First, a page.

At first glance, it may not seem as though Saudi university students, disgruntled princes, Islamists, and teenage girls have much in common. But members of all these groups are leaving Saudi Arabia and seeking asylum in the United States, Canada, and Europe. Their numbers may be modest compared with those of the refugees who have fled Afghanistan, Iraq, and Syria in the past two decades, but these asylum seekers are a political problem for the kingdom—one that its supposedly modernizing young crown prince, Mohammed bin Salman (MBS), can no longer ignore.
According to the United Nations High Commissioner for Refugees, 815 Saudi citizens applied for asylum in 2017, a 318 percent increase from 2012. And that’s not counting the unofficial asylum seekers—those living abroad in a state of self-exile, delaying their return to the country for fear of repression. The murdered journalist Jamal Khashoggi was one of them.
This new, outspoken Saudi diaspora poses several problems for the kingdom. For one, Saudi Arabia spends millions of dollars on scholarships in order to lessen its dependency on foreign labor; it cannot then afford to lose its highly educated young citizens to exile abroad. The diaspora is also creating an image issue: behind every asylum seeker is a story of injustice and repression that punctures the official narrative about the new, modern Saudi Arabia, flush with economic opportunity. For this reason among others, asylum seekers strain Saudi Arabia’s relationships with their host governments, who are all allies and partners of the regime in Riyadh.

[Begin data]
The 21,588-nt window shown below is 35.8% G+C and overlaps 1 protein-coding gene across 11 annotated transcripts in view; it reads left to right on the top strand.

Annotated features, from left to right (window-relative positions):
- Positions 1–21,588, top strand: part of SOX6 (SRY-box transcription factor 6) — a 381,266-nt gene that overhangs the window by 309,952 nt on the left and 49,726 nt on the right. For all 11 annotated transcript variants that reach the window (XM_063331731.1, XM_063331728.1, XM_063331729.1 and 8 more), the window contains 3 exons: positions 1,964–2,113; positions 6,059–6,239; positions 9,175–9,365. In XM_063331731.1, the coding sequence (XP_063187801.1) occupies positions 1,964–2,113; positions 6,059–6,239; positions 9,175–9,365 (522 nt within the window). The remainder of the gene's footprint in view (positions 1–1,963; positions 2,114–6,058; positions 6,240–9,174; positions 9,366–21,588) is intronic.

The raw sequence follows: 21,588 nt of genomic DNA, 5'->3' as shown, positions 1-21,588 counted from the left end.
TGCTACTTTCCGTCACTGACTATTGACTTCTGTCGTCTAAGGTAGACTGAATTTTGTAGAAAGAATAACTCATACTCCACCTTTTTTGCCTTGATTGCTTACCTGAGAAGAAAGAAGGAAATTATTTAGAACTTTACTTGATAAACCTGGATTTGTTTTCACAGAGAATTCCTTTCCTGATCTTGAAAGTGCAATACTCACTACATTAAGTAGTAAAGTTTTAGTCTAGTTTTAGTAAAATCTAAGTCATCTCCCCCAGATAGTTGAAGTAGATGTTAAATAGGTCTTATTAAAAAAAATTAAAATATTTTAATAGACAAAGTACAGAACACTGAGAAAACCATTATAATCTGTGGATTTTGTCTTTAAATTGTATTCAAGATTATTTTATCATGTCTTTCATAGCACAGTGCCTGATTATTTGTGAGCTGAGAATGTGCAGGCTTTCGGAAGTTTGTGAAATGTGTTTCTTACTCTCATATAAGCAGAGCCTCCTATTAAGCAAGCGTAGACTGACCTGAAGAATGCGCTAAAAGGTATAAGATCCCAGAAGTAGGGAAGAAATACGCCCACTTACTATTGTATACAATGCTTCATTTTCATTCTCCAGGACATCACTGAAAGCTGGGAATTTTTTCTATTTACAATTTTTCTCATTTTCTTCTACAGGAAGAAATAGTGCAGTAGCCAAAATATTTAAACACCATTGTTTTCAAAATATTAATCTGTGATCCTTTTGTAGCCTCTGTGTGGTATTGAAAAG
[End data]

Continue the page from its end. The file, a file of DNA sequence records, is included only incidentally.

MBS has trained particular resources and attention on young Saudis, promoting artistic and entrepreneurial initiatives designed to open the economy and reward youth creativity and talent. He even started an initiative, the Misk Foundation, dedicated to empowering youth to participate in the Saudi economy. But the very demographic MBS courts produces the majority of asylum seekers leaving the country. These newer exiles join the many students who obtained government scholarships to study in Europe and the United States during
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